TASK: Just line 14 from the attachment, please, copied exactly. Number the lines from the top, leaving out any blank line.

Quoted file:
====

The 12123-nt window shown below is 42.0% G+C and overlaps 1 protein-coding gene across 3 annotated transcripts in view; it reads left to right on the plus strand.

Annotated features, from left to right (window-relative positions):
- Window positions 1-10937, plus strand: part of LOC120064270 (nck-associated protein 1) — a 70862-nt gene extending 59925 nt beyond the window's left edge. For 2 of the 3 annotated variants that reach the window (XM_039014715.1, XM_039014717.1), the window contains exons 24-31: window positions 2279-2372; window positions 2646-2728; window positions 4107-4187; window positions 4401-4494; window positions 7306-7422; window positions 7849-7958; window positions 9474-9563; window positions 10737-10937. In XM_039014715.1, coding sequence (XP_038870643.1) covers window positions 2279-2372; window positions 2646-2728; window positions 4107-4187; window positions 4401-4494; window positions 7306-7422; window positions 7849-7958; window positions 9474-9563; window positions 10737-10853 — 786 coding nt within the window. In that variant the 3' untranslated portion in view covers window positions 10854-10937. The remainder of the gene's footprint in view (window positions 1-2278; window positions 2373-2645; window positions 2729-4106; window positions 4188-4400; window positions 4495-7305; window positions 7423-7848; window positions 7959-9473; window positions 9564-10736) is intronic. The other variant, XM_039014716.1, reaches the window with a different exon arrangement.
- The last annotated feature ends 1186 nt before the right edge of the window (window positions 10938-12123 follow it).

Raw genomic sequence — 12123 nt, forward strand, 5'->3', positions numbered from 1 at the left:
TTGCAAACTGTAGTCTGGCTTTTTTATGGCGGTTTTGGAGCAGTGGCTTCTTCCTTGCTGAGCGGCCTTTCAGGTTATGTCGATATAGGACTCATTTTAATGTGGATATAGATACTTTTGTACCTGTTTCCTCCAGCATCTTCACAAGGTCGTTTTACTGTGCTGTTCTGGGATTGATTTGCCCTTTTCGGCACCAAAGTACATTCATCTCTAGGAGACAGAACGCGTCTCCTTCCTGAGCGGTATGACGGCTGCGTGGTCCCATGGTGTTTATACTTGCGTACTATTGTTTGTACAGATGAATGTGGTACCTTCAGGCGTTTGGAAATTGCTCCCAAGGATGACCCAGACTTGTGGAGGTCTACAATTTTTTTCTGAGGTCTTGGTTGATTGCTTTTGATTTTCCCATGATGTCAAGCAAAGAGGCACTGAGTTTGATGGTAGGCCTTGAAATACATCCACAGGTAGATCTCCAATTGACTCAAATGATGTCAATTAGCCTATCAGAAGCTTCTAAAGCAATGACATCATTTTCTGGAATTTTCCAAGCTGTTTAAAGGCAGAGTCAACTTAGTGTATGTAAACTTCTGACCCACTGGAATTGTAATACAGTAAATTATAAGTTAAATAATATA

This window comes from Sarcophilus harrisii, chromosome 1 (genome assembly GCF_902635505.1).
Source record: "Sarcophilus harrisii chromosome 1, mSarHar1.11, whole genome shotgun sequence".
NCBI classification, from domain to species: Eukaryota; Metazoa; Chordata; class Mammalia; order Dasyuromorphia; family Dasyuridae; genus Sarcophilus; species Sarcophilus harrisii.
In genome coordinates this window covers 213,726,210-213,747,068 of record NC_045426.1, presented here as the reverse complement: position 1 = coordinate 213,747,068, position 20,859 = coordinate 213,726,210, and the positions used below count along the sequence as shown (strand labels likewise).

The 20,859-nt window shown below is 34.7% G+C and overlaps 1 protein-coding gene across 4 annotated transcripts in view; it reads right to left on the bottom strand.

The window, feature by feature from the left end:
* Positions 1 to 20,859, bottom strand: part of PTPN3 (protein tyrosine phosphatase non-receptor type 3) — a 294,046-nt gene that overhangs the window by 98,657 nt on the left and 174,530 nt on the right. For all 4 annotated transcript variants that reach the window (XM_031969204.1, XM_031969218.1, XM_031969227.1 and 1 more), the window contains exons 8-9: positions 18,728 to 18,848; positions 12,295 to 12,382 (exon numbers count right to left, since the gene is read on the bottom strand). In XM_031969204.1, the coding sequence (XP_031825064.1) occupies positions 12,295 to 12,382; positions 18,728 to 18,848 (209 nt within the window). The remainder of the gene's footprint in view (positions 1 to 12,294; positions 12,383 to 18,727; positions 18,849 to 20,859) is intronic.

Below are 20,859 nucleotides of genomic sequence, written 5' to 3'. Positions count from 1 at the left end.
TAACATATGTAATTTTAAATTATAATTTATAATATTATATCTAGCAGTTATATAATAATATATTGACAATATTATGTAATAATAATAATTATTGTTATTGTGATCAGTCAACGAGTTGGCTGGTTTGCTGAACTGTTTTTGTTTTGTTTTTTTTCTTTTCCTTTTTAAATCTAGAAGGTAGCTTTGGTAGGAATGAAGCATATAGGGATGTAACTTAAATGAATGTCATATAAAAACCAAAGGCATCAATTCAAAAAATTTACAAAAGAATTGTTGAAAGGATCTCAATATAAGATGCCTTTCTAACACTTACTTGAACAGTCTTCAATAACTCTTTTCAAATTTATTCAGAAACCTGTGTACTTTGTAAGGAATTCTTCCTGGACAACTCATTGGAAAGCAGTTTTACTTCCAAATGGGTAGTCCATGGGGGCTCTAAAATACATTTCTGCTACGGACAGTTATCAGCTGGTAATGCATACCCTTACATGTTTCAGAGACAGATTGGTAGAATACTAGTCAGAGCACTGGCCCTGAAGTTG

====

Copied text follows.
Below are 20,859 nucleotides of genomic sequence, written 5' to 3'. Positions count from 1 at the left end.